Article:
It’s time to talk about a “desktop widget” for the console, and you’ll have to use your imagination a little bit on this one. After all, consoles don’t really have “desktops,” and the idea of a “widget” on the desktop that refreshes periodically and displays cutesy text, a la conky or gdesklets/adesklets, is a little counterintuitive. And console geeks dislike anything fluttery or flashy anyway, and the mere suggestion might be somehow irritating.
But be honest — what’s the difference between the left and the right? (I hope Onyros doesn’t mind if I borrow an old screenshot. …)
Both sides have a system profiles, a clock, uptime meters, and so forth. Arrangement and “pretty” factor is slightly different, but the idea is the same.
So how about something a little more challenging? How about a disk usage meter? or a weather “widget”? Well, how does this grab you?
That’s a lot to take in at once, so here’s a brief explanation. In the upper left hand corner are the weather conditions for Osaka, Japan, and next to that is cdf, which is showing a quick disk usage display. The weather report is running inside elinks, and refreshes every 10 minutes (even though the weather report itself isn’t updated for a matter of hours. This is an example, see? ). cdf spits out a new analysis every 10 seconds, although that too is overkill for the machine. My drive space doesn’t change that quickly.
The entire business is split up by screen-vs — which is only the best thing since sliced bread — and so I also have mc on the left, hnb at the upper middle, and tty-clock at the lower middle. At the bottom are the load readouts from htop, which is in there only because it could be thought of as another example of a “widget.”
So how do they update? Well, htop and tty-clock update themselves, so there’s no trick involved in that (I daresay neither would be very useful if they didn’t update, really ).
cdf, on the other hand, is a one-shot application, and doesn’t recur unless I tell it to — like this:
while true ; do cdf -t ext2 -hm ; sleep 10s ; clear ; done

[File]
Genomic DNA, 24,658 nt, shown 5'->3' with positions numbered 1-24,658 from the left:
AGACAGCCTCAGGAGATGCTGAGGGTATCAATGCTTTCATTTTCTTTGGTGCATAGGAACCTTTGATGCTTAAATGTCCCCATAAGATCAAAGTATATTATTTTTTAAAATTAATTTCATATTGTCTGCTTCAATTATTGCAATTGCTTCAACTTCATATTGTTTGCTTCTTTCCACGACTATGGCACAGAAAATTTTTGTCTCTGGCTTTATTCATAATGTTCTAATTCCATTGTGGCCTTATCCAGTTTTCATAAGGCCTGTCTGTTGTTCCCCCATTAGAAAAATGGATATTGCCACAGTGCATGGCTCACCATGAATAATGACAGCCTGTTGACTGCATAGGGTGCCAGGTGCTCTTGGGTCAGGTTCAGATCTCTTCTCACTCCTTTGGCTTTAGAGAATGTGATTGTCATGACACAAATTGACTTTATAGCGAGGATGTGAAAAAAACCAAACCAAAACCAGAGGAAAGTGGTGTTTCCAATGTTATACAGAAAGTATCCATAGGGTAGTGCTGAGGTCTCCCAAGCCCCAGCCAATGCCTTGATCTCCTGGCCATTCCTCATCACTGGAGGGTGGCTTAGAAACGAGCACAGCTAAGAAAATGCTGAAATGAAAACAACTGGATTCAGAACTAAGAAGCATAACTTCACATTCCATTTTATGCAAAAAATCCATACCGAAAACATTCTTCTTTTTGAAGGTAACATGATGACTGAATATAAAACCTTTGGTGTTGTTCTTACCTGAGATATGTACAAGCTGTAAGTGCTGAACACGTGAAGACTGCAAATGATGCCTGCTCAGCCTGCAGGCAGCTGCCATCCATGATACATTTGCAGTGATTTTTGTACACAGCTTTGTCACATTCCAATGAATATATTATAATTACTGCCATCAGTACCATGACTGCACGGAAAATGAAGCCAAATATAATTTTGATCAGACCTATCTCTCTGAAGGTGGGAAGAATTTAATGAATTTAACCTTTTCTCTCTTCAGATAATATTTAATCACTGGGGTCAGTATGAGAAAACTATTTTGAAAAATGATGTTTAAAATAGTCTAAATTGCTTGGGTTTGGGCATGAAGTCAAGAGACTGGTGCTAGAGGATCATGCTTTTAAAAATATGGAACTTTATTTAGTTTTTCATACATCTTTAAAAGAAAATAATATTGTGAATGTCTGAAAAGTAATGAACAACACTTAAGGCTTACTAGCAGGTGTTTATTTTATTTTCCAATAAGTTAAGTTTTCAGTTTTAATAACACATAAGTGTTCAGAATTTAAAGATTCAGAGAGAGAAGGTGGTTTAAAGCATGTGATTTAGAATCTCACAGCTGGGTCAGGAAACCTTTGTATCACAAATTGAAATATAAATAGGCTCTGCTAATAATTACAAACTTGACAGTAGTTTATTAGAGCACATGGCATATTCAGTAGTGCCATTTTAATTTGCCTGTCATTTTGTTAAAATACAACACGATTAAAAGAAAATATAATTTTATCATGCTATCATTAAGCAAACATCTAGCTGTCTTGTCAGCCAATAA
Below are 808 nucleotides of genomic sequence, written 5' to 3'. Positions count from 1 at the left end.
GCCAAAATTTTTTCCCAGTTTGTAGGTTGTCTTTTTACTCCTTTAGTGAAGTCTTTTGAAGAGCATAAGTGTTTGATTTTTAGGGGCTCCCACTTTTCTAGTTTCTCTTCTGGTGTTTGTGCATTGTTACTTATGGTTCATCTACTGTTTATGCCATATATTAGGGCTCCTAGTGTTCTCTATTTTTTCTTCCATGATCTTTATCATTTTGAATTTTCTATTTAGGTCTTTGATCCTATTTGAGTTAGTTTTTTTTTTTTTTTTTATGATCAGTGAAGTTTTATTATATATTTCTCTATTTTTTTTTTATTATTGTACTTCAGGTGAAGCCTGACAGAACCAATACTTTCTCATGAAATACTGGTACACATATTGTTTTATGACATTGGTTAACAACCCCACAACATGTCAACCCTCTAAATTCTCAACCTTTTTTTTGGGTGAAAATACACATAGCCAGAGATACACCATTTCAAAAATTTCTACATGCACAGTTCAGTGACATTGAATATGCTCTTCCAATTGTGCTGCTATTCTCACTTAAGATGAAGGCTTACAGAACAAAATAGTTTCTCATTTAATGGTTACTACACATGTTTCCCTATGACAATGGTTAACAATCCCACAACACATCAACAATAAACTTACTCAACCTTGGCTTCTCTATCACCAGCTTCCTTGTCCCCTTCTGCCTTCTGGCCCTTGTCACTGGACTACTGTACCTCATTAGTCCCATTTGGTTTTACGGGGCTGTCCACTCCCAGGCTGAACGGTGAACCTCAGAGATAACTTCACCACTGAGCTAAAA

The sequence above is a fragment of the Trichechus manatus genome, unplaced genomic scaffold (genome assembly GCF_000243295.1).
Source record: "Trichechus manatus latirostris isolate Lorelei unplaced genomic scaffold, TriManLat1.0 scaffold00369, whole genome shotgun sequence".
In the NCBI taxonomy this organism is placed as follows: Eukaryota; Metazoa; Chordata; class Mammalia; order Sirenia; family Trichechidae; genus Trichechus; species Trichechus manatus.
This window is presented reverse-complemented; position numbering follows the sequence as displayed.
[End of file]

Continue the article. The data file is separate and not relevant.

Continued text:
So long as that terminal window continues to run, that will loop through, refreshing every 10 seconds. I can stop it at any time by pressing CTRL+C, and recue it or adjust the flags or what have you.
Most little one-line applications like that will work fine that way; you could have a brief upload/download meter display like that, or list the users on your machine, or even just spew out a date. Trap it in a tiny box in your screen setup, and it will continue on gleefully, for as long as you let it.
What about that weather report? Well, that’s a little trickier. Taking a cue from Jerris Welt, who wrote a nifty post called “Scripting screen for fun and profit,” the same sort of thing is possible with elinks and screen, with some tiny adjustments.
elinks by default, I believe, uses only the CTRL+R key to refresh a page. We can feed elinks a refresh command while it’s pointed at the weather reports available here, and using the same
while true-style loop, refresh that page every few minutes. (You will have to hunt down your own METAR code and find it in that directory. This time, Google is your friend.)
The problem I encountered was that escape codes and control key codes didn’t feed through screen’s
stuff option like I thought they would. As always, it was probably my fault and easy enough to fix, but it was just as easy to set elink’s options to accept another keystroke as a “page refresh” command, and send that through. In my case, I used the at-symbol, which means the loop looks like …
while true ; do screen -p weather -X stuff @ ; sleep 600s ; done &
The weather “widget” has to be in a screen “window” labeled “weather”, and note the ampersand at the end of that line. That forks the command off into its own little world, meaning I can close the bash prompt and it will continue to refresh. I didn’t do that with the first example because I wanted that prompt to remain attached to the cdf output. Here, it’s not necessary, so I can close that and let it spin in the background. Next step is of course, to trap that in a little box in your screen-vs arrangement and — voila! you have your own little desktop weather bug that updates regularly.
There are other ways to do this, of course. You could look at the venerable but nonetheless excellent weather-util script, which reads the same information from the same site, and reformats it in a different style. Set that to cycle in the same way as cdf, and you get the same effect.
But a lot of people I know have a preference for a web-based weather page, and this would allow you to load and refresh it regularly, in widget fashion. Keeping in mind that elinks adds a menu bar and a status bar and a tab bar, you might also prefer to look at a different text browser — something like w3m might not eat up so much space.
And of course, if you’re not using an 8-year-old laptop with an 800×600 LCD, you might have an easier time arranging things as you like.
P.S.: This is one of those times when using screen-vs in conjunction with dvtm might be useful; dvtm might be easier to arrange, might organize all your “widgets” together, and might allow you to “pop” them out of the screen display as a group, when they get in the way. You be the judge.